The Charter Party Guarantee is a time charterers’ guarantee for all sums payable and liabilities under a time charter party. The latest edition of this contract is the Charter Party Guarantee, issued in 2012.
Copyright in the Charter Party Guarantee for Charterers’ Guarantee of Sums Payable and Liabilities under a Time Charter Party is held by BIMCO.
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Owners commonly require time charterers to provide a written guarantee underwriting their obligations to pay the owners for all sums due under the agreement. Such guarantees are typically issued by a parent company. A guarantee should provide owners with a greater degree of security; but if it is poorly drafted it may not be worth the paper it’s written on.
To help avoid the pitfalls of a poorly worded guarantee, BIMCO has developed a standard document that provides a clearly worded and comprehensive guarantee of the charterer’s obligations to pay all sums due under the charter party. The BIMCO Charter Party Guarantee extends beyond payments due to the owners by the charterers by also incorporating a guarantee for charterers’ liabilities for items such as unpaid bunkers, port charges and stevedoring costs that the owners may find themselves liable for if the charterers default on payment.
While it is not possible to draft a comprehensive guarantee that will function in all jurisdictions (not least due to the many different preconditions for guarantees, such as registration, filing and approval), the BIMCO Guarantee is a flexible instrument which, although based on English law, can be adapted to work in other jurisdictions.
The BIMCO Guarantee was drafted by a team of industry representatives with expertise in and experience of this type of guarantee. BIMCO is grateful for the hard work and commitment by the members of the Charter Party Guarantee Working Group:
The following explanatory notes provide some background to the thinking behind the BIMCO Charter Party Guarantee.
The box layout at the head of the agreement contains the key details of the Guarantee such as the identity of the guarantor, the owners and the charterers, as well as the name of the vessel, maximum liability and governing law and jurisdiction.
This Clause sets forth a number of definitions used throughout the Guarantee. Most notably the “Guaranteed Amount(s)” definition contains two specific payment obligations, namely, the first is any sums due from the charterers to the owners under or in connection with the charter, including recoverable costs; and the second is any payment obligations which have been shifted to the owners due to the charterers’ default in payment regarding their operational costs.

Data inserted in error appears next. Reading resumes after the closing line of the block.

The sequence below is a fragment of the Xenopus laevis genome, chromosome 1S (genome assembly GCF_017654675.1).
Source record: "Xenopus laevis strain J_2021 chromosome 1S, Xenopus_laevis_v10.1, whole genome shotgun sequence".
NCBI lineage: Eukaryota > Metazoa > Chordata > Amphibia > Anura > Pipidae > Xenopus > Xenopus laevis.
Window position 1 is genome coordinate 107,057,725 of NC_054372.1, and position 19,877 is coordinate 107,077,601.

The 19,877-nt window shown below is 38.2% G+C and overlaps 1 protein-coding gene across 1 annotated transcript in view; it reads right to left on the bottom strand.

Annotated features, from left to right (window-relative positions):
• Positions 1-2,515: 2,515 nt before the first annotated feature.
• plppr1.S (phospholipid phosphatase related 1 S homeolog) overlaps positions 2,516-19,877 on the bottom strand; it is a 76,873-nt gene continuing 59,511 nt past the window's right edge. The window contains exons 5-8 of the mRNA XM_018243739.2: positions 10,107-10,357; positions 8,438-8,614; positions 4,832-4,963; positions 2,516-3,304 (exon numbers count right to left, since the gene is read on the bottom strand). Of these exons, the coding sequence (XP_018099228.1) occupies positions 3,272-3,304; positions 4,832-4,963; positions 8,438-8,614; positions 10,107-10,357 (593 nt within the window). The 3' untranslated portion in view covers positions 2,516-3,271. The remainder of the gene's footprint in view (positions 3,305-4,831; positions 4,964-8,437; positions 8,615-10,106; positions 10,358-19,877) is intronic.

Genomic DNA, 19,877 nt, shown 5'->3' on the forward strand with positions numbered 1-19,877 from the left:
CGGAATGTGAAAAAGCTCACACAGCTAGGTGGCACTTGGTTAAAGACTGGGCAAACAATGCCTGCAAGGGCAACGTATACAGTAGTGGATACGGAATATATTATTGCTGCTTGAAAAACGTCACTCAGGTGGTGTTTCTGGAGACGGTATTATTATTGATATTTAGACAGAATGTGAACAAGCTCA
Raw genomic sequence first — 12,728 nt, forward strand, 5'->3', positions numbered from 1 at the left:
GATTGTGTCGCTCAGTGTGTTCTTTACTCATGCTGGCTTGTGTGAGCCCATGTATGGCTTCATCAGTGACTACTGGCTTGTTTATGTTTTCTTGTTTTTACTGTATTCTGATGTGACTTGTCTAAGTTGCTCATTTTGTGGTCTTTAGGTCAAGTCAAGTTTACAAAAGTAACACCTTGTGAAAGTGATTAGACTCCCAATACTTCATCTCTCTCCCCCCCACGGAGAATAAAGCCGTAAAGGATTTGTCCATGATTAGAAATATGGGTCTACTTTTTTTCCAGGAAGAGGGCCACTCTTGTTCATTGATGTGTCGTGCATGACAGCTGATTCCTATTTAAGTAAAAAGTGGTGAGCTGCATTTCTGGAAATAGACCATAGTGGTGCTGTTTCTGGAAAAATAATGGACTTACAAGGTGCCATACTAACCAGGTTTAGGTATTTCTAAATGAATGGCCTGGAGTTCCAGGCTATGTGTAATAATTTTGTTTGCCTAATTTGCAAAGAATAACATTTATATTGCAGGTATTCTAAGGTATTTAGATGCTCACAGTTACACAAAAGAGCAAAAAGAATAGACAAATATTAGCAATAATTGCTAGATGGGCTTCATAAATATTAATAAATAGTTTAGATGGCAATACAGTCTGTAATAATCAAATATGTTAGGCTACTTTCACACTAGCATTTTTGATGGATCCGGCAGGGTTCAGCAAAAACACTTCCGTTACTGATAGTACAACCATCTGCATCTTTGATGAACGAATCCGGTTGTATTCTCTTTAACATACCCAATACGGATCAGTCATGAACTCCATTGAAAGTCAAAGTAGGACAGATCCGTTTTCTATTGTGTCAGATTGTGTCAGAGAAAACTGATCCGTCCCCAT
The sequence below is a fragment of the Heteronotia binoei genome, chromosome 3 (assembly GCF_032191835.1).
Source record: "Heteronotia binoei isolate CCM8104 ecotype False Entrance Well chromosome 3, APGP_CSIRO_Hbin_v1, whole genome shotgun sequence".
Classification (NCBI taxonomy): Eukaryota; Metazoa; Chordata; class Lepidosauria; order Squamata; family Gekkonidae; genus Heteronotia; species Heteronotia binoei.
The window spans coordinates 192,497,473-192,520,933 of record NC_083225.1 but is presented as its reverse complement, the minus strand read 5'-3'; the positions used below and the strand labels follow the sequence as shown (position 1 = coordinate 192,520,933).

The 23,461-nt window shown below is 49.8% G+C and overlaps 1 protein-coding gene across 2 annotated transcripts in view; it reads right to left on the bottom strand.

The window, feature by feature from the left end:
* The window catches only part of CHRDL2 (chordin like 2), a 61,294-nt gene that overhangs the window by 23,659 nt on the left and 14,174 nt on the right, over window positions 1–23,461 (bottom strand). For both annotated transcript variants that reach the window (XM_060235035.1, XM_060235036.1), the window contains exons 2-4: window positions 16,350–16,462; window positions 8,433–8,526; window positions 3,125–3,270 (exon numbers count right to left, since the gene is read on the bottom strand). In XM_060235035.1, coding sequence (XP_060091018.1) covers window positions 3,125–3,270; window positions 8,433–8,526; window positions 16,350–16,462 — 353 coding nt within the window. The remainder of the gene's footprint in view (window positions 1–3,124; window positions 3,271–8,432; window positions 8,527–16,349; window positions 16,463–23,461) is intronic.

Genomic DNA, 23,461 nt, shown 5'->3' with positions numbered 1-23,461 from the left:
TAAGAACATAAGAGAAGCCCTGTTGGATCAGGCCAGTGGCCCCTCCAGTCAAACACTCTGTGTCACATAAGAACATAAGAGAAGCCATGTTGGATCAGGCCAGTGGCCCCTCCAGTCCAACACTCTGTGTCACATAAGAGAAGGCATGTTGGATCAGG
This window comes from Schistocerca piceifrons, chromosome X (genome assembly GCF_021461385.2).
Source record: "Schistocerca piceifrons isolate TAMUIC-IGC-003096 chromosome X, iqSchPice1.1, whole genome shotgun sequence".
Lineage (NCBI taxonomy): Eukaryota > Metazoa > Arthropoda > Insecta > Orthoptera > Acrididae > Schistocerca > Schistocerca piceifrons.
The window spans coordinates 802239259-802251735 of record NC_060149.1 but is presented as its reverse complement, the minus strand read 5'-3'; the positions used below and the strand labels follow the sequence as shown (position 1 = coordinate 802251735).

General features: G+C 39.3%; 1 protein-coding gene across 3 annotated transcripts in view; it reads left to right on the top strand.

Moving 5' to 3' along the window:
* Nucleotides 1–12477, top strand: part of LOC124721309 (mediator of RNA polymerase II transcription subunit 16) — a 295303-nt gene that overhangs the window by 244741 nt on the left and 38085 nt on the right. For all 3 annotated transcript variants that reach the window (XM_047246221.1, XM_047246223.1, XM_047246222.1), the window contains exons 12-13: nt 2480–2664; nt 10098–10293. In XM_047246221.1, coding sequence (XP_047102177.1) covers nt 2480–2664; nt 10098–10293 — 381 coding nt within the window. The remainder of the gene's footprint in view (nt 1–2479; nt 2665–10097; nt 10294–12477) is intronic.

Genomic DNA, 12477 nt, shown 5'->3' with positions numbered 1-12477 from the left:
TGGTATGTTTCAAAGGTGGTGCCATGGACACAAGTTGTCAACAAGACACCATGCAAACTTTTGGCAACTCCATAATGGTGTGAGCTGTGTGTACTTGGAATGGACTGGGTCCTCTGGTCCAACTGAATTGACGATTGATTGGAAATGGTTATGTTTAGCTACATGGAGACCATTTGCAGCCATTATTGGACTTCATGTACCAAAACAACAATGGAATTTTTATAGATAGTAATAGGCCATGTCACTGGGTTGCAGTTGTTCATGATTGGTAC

It was felt that the guarantee should be broader in scope than just within the charterers’ monetary obligations under the time charter. It is preferable also to cover the charterers’ other debts as well, for instance, the costs of bunkers, port charges, stevedoring costs or the like – and these are addressed in part (b) of the definition.
Sub-clause (a) is intended to provide the consideration required under English law to ensure the validity and enforceability of a contract. The text also highlights that the guarantor is to be primary obligor for all of the charterers’ payment obligations under the time charter – which means that the owners can go directly to the guarantor for sums unpaid by the charterers, rather than first having to try to obtain the money through the charterers, who may have gone out of business. However, it would be unreasonable for the owners to be able to draw directly on the guarantee even in the event of a contractual dispute; therefore the charterers’ right to refer a dispute to arbitration in accordance with the charter party is preserved.
To ensure that a the provision cannot be used as a delaying tactic by a potentially recalcitrant charterer, a narrow window of 10 banking days has been set within which the charterer must provide evidence of the commencement of arbitration proceedings in order for the guarantor to withhold payments; otherwise the owners will be entitled to draw on the guarantee.
Sub-clause (c) highlights that the guaranteed amount is to be paid immediately once the said amount has been determined by an award or judgment.
Sub-clause (d) states that the effectiveness of the guarantor’s undertaking is independent of the charterers’ obligations, which means that even if the charterers’ obligations become unenforceable under the charter party, the guarantor’s obligations remain intact.